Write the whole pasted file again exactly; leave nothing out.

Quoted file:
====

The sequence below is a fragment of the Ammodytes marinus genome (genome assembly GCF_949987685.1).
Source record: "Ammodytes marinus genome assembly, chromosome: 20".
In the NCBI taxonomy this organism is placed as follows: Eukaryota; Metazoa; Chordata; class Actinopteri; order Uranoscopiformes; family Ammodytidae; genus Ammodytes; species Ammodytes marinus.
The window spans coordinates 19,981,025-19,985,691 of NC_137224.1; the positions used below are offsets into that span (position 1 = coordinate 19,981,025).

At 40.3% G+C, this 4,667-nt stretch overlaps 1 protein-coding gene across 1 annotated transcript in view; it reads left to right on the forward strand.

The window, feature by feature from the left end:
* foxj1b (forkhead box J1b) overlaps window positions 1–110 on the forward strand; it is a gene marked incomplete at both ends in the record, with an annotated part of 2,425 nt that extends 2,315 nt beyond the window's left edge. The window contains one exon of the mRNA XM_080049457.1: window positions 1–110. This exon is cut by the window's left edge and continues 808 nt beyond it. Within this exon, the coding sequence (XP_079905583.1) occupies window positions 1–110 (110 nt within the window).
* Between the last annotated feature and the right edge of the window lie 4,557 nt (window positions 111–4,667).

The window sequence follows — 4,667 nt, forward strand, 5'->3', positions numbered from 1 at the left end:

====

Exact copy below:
The sequence below is a fragment of the Ammodytes marinus genome (genome assembly GCF_949987685.1).
Source record: "Ammodytes marinus genome assembly, chromosome: 20".
In the NCBI taxonomy this organism is placed as follows: Eukaryota; Metazoa; Chordata; class Actinopteri; order Uranoscopiformes; family Ammodytidae; genus Ammodytes; species Ammodytes marinus.
The window spans coordinates 19,981,025-19,985,691 of NC_137224.1; the positions used below are offsets into that span (position 1 = coordinate 19,981,025).

At 40.3% G+C, this 4,667-nt stretch overlaps 1 protein-coding gene across 1 annotated transcript in view; it reads left to right on the forward strand.

The window, feature by feature from the left end:
* foxj1b (forkhead box J1b) overlaps window positions 1–110 on the forward strand; it is a gene marked incomplete at both ends in the record, with an annotated part of 2,425 nt that extends 2,315 nt beyond the window's left edge. The window contains one exon of the mRNA XM_080049457.1: window positions 1–110. This exon is cut by the window's left edge and continues 808 nt beyond it. Within this exon, the coding sequence (XP_079905583.1) occupies window positions 1–110 (110 nt within the window).
* Between the last annotated feature and the right edge of the window lie 4,557 nt (window positions 111–4,667).

The window sequence follows — 4,667 nt, forward strand, 5'->3', positions numbered from 1 at the left end: